“They didn’t want to send Chris, because that would have been too high level, so they sent me,” she said. “I helped develop the program and negotiate the terms of the visit…”

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Mapping out path in Foreign Service

On this week’s episode of Conversations with Nicholas Kralev, Philip Reeker, former ambassador to Macedonia and incoming consul-general in Milan, talks about the wide variety of tasks professional diplomats perform, and creating a successful Foreign Service career.

U.S. diplomats’ influence at home

On this week’s episode of Conversations with Nicholas Kralev, we discuss the role career diplomats play in making U.S. foreign policy, and why presidents tend to distrust the Foreign Service, with James Jeffrey, former ambassador to Iraq and Turkey, and Avis Bohlen, former assistant secretary of state for arms control.

Running the world’s largest embassy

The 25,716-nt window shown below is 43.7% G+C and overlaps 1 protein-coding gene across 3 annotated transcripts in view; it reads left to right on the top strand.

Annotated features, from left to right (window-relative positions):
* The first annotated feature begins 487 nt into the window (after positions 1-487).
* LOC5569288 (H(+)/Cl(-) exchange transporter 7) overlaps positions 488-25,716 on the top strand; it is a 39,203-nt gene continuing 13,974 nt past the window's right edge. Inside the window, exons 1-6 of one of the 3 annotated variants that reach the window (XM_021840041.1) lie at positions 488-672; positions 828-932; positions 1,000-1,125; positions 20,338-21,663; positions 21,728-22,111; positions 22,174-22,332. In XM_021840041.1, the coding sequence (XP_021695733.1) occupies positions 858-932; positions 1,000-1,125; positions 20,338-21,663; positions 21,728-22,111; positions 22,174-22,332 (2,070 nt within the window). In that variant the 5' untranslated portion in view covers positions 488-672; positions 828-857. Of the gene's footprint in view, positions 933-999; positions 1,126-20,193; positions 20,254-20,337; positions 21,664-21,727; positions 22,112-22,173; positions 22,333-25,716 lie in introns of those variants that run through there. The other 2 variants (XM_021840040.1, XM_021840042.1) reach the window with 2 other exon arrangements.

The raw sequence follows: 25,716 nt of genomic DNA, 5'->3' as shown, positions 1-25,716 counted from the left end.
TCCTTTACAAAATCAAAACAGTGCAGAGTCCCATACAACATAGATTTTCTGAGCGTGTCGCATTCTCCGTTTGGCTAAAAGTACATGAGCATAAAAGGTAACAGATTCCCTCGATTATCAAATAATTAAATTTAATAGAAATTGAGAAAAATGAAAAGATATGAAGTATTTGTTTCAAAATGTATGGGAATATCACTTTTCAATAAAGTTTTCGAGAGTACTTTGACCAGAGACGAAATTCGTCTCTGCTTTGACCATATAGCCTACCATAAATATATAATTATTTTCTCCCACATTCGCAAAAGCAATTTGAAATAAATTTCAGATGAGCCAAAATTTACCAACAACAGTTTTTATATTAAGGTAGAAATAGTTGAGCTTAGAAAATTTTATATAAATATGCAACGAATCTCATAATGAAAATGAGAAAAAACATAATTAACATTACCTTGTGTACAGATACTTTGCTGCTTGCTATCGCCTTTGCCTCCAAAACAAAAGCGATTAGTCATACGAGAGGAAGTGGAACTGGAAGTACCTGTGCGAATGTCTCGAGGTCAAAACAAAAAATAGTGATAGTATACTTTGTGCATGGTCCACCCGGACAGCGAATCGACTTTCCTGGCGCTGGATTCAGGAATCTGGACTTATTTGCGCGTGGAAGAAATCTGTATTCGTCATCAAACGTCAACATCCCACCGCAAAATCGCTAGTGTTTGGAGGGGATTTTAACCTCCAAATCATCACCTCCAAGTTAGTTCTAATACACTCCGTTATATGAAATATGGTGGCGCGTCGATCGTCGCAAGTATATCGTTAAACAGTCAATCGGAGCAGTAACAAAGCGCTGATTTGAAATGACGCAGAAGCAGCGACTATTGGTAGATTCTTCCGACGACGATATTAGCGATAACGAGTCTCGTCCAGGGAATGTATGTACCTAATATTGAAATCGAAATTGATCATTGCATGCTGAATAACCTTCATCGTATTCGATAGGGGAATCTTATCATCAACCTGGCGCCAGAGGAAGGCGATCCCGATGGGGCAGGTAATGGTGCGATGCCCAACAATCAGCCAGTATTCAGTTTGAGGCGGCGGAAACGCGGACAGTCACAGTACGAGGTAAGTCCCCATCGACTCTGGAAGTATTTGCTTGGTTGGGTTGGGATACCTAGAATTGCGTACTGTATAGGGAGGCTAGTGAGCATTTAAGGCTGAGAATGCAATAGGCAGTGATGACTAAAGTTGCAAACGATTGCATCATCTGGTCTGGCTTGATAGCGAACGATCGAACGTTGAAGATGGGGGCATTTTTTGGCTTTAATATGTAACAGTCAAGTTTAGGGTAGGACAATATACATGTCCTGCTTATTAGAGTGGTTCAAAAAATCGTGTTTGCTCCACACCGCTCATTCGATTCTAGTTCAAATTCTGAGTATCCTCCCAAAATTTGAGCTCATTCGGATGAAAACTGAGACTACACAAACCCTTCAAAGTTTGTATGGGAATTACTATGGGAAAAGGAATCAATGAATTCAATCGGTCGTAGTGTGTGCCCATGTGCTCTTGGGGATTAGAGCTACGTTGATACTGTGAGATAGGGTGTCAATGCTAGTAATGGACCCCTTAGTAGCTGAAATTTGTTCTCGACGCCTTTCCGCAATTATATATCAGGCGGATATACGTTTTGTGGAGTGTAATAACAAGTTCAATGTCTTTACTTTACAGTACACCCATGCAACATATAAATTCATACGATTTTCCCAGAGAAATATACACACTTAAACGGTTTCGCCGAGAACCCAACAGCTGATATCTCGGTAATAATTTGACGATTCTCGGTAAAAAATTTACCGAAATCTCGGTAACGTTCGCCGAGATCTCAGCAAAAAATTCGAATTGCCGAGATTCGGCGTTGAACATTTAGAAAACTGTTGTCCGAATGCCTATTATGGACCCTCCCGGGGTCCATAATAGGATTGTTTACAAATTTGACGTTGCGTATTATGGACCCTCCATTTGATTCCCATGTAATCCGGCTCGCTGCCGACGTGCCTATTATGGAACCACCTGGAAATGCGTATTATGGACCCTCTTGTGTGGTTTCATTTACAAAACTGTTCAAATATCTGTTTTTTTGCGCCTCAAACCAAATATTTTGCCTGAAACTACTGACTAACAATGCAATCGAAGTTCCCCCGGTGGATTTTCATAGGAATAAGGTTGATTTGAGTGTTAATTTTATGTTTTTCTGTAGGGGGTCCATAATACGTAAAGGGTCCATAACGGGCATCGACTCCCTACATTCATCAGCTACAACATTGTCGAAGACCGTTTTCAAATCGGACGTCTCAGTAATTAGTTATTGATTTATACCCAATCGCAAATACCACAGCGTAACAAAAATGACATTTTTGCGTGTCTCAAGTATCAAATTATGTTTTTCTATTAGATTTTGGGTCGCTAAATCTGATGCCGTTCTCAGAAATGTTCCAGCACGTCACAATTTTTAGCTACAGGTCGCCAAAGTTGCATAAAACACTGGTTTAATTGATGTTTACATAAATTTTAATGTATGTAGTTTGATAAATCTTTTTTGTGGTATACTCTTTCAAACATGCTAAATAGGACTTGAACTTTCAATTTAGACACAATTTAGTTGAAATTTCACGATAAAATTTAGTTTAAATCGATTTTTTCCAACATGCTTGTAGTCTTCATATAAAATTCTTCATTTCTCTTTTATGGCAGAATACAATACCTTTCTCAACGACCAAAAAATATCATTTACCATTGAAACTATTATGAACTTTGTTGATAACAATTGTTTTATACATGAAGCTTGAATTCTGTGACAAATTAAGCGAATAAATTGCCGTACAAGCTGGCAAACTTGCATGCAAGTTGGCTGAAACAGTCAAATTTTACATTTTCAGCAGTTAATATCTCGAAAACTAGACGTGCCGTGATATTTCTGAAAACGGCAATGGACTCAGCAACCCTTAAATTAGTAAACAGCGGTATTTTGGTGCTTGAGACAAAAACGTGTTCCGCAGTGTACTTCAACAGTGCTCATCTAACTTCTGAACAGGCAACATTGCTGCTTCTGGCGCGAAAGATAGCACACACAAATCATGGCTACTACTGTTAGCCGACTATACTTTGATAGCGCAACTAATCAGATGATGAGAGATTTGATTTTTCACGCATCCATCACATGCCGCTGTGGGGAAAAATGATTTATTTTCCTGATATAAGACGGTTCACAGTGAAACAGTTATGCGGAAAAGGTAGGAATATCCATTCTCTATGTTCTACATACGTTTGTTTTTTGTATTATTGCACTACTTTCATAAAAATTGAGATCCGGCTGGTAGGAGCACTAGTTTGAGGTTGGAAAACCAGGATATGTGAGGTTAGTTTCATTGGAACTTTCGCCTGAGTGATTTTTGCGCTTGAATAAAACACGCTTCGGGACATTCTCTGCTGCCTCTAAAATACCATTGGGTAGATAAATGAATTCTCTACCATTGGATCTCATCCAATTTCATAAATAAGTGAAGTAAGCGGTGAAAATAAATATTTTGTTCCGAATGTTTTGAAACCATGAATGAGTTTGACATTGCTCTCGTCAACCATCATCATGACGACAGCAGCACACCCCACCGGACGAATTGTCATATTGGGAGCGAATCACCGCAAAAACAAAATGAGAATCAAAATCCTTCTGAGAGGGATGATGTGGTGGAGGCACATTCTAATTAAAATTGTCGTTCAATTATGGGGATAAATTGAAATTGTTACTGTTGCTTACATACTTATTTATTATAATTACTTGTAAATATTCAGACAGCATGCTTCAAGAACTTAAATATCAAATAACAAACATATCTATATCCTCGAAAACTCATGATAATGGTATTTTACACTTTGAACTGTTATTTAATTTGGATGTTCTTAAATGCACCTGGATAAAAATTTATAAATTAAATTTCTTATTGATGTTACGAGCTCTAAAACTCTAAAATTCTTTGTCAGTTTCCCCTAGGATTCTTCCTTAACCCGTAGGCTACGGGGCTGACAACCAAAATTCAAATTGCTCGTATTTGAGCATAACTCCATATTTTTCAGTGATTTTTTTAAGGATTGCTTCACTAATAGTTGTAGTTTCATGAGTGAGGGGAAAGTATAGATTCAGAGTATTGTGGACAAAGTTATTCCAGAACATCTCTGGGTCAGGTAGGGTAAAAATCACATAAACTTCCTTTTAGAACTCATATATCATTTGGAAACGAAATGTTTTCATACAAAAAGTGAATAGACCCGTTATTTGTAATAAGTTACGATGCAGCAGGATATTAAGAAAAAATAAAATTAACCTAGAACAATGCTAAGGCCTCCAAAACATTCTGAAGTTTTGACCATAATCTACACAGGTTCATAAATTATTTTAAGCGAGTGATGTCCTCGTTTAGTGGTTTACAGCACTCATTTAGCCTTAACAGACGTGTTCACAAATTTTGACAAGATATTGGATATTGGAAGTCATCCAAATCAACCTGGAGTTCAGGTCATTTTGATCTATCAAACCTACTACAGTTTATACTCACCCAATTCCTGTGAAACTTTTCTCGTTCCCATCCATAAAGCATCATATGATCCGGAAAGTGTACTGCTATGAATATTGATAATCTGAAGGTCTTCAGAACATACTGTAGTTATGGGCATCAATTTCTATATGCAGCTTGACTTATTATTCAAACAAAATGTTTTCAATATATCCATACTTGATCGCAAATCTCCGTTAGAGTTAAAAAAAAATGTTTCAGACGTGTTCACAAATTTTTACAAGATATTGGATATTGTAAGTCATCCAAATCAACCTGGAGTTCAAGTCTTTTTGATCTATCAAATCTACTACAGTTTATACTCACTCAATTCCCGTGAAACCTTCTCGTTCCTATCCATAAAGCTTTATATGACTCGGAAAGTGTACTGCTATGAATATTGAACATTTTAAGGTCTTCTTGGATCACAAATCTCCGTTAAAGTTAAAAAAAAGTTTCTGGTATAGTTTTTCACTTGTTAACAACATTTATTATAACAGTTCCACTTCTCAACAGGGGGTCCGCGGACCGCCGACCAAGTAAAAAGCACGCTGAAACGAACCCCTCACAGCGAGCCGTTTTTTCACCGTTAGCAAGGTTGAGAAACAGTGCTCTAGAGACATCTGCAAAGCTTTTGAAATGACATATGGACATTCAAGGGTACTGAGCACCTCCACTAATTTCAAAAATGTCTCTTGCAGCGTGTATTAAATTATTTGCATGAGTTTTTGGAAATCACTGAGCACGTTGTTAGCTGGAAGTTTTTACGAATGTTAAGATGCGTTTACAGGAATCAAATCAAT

On this week’s episode of “Conversations with Nicholas Kralev,” the U.S. ambassador to Iraq, Stephen Beecroft, talks about the challenges for U.S. diplomacy in the country amid continuing violence and political dysfunction.

Where are my ex-secretaries of state?

I began the week reminiscing about my travels with four secretaries of state, so I thought I’d end it by answering another question I’m frequently asked: What happened to the three secretaries I covered before Hillary Clinton? Starting with the most recent, they are Condoleezza Rice, Colin Powell and Madeleine Albright.

I’ve also been asked often about the differences between those former chief U.S. diplomats, especially during travel. I usually point out an obvious similarity among them first: None of them is a white male. In fact, the last secretary to fit that description was Warren Christopher, who left office in January 1997, when Albright ended the centuries-old tradition.

Cuts to State Dept. budget ignite interparty row

A dispute over the State Department budget has pitted the chairman of the Senate Budget Committee, Sen. Kent Conrad of North Dakota, against a fellow Democrat and head of the Foreign Relations Committee, Sen. John F. Kerry of Massachusetts, and the Obama administration.

Mr. Conrad led an effort to slash President Obama’s $58 billion international affairs request for 2011 by $4 billion, a cut his committee approved last week. Despite protests from Secretary of State Hillary Rodham Clinton and all her living predecessors, the senator stood his ground on Wednesday.